Candidates discuss Greek life

SGA hopefuls debate issues, accountability

By Alexandra Pittman

Staff Writer

Published: Wednesday, March 21, 2012

Updated: Thursday, March 22, 2012

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Katie Kustura/Central Florida Future

SGA presidential and vice presidential candidates discuss issues that affect the UCF Greek community at the Greek Life Forum on Monday.

SGA presidential and vice-presidential hopefuls talked about several of the prominent issues within Greek life Monday night at the Greek Life Forum.

The forum, the second scheduled debate for the candidates, focused on several controversial topics such as hazing and the prior moratorium for the Delta Delta Delta sorority and Sigma Chi fraternity.

Anthony King and Eric Katz, presidential hopeful and vice-presidential hopeful, respectively, and Cortez Whatley and Rachel Brill, presidential hopeful and vice-presidential hopeful, respectively, discussed their continued involvement within Greek life and their stances on prominent issues.

The debate opened with the image Greek organizations represent and their role within the UCF community, where both candidates agreed that these organizations offered a lot to UCF students, emphasizing a need to break from typical stereotypes.

Katz referred to the quote, “fall down seven times, get up eight,” while touching on the difficult times within Greek life and the need to show “how much greatness [Greek life] brings to this school and Orlando.”

Whatley, a member of Beta Theta Pi, also stressed the influence his fraternity had upon his UCF experience.

“My organization has really taught me what it is to become a man of principle and what it means to become a man in general,” Whatley said. “Coming to this university as a wide-eyed freshman who didn’t really understand my direction or my focus, my fraternity was able to instill in me the values I already had and show me that I didn’t necessarily need letters to become who I was. I was a Beta before I was a Beta.”

Freshman Weston Bayes, a political science major and Beta Theta Pi pledge, looks up to Whatley.

“I personally like Cortez as a mentor, and I just liked what he stood for and the kind of person he is,” Bayes said. “Everything that has come out through their platform plan. … I completely agree with it all, and I think they’re the best people to represent UCF as a community.”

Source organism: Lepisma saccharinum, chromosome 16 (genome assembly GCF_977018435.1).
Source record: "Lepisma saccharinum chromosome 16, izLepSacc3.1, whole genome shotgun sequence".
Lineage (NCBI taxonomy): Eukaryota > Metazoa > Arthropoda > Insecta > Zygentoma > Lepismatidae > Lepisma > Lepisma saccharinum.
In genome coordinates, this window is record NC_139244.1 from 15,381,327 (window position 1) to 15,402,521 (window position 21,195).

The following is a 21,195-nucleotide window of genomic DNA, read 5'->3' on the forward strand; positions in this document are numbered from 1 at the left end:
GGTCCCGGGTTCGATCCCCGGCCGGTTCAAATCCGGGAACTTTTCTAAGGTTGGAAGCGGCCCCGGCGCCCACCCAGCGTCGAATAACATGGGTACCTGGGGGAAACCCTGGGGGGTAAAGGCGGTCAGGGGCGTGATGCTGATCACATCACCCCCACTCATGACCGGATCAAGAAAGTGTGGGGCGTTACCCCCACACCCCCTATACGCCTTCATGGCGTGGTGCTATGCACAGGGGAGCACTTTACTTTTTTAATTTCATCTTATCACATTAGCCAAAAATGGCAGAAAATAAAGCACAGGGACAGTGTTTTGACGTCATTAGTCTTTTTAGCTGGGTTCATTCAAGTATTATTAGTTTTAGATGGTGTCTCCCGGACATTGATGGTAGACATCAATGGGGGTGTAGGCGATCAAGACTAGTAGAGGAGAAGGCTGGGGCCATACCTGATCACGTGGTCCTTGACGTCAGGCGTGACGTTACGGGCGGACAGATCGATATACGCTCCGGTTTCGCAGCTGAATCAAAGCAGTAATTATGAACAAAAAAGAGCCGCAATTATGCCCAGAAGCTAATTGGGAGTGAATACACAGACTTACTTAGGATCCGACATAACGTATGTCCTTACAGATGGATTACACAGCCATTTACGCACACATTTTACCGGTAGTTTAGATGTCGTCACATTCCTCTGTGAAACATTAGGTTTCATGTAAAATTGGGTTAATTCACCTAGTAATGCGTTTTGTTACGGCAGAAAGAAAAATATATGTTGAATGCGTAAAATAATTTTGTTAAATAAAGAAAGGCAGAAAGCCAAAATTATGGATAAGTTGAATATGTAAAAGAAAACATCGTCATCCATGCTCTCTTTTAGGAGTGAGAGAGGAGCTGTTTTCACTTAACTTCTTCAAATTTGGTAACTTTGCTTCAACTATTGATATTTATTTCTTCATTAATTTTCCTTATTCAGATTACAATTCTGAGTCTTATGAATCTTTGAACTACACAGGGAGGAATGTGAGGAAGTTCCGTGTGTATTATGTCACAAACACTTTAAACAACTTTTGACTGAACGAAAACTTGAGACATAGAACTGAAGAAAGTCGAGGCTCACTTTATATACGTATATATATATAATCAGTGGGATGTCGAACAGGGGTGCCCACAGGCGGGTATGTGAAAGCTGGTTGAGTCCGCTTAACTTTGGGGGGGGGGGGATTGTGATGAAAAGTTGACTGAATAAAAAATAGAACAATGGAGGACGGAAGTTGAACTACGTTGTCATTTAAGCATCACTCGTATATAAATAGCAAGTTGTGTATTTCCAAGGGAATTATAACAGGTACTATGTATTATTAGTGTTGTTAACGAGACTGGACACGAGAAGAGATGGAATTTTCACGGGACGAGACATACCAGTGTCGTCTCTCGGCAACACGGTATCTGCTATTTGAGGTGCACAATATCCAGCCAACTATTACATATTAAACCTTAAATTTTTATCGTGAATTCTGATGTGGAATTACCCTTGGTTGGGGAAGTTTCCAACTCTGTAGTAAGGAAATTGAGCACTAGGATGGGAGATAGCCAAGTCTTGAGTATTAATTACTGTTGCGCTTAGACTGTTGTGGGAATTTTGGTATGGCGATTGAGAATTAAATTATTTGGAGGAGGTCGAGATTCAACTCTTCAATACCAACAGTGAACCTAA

The forum also discussed the definition of hazing, and while King and Katz felt that hazing should be strictly defined, Whatley felt that hazing should be kept broad and “cover everything so that you don’t do it … [and] make sure your organization is running correctly.”

Candidates also touched upon their views in regards to Greek expansion and the stereotypes associated with Greek life.

Brill commented that an influence should be made on “quality over quantity … looking at Greeks for our leaders on campus,” even though the Greek community only represents less than 10 percent of UCF’s population.

King, however, felt that a move toward expansion was not a move away from quality, saying that “every single student here can be in Greek life because every single UCF student here is a quality student … [where] all 58,000 students are quality.”

Brill also called attention to the shadier side of campaigning, making note of her platform’s stolen banners from the Pi Beta Phi sorority house.

“Honestly, it’s one of those things where I think respect is essential in a campaign, and [this is] only the tip of the iceberg in the disrespect that we’ve received,” Brill said. “It’s something that I needed to make sure that they knew we know, and their responses were very disappointing because they’re definitely aware of what’s been happening.”

King, however, took Brill’s comments to heart.

“When they pointed the finger towards us, like you did this, you did this, that’s when you probably saw me get really flustered and … really upset, because I took it personally,” King said. “If anyone knows who I am and what I preach to my supporters, I’m completely against … doing anything negative. Being called out right in front kind of hit me off my shoe a bit.”

The forum also discussed the candidates’ views on the moratorium established after the death of UCF student Ann Hefferin — a move both parties agreed wholeheartedly with.

Whatley spoke about his support of the decision [as] “it comes down to saving or preventing the death or injury of any UCF student.”

Katz agreed, commenting that “a student’s life is always worth more than any fun time.”

Freshman Sydney Altfield, an undeclared major and a member of Alpha Epsilon Phi, agreed with the need for the moratorium.

“That’s one of the biggest things that’s going on right now: what’s going to happen, is this ever going to happen again, what are we going to do to make sure it doesn’t happen again,” Altfield said. “I think both candidates did talk very well about it.”

Voting will begin on Monday, March 26.

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